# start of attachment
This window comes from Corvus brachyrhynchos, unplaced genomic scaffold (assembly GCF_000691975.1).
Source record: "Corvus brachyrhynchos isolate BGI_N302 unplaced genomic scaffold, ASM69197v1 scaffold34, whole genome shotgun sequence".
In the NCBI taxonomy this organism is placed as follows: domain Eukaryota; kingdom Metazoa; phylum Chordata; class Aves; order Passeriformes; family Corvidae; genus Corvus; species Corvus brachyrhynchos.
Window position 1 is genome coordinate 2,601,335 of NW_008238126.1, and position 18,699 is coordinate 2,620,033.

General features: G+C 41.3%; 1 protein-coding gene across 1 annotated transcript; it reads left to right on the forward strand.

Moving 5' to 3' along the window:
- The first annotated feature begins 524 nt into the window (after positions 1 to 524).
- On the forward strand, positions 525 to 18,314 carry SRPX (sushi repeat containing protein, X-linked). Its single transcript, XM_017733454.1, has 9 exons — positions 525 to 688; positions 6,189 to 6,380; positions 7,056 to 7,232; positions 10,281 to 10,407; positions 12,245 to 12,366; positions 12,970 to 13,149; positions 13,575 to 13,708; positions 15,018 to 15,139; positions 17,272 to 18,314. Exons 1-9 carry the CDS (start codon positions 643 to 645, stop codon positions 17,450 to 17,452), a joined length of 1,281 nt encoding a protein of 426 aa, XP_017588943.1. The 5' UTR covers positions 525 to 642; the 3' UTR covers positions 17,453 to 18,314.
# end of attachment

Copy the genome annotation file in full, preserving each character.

This window comes from Corvus brachyrhynchos, unplaced genomic scaffold (assembly GCF_000691975.1).
Source record: "Corvus brachyrhynchos isolate BGI_N302 unplaced genomic scaffold, ASM69197v1 scaffold34, whole genome shotgun sequence".
In the NCBI taxonomy this organism is placed as follows: domain Eukaryota; kingdom Metazoa; phylum Chordata; class Aves; order Passeriformes; family Corvidae; genus Corvus; species Corvus brachyrhynchos.
Window position 1 is genome coordinate 2,601,335 of NW_008238126.1, and position 18,699 is coordinate 2,620,033.

General features: G+C 41.3%; 1 protein-coding gene across 1 annotated transcript; it reads left to right on the forward strand.

Moving 5' to 3' along the window:
- The first annotated feature begins 524 nt into the window (after positions 1 to 524).
- On the forward strand, positions 525 to 18,314 carry SRPX (sushi repeat containing protein, X-linked). Its single transcript, XM_017733454.1, has 9 exons — positions 525 to 688; positions 6,189 to 6,380; positions 7,056 to 7,232; positions 10,281 to 10,407; positions 12,245 to 12,366; positions 12,970 to 13,149; positions 13,575 to 13,708; positions 15,018 to 15,139; positions 17,272 to 18,314. Exons 1-9 carry the CDS (start codon positions 643 to 645, stop codon positions 17,450 to 17,452), a joined length of 1,281 nt encoding a protein of 426 aa, XP_017588943.1. The 5' UTR covers positions 525 to 642; the 3' UTR covers positions 17,453 to 18,314.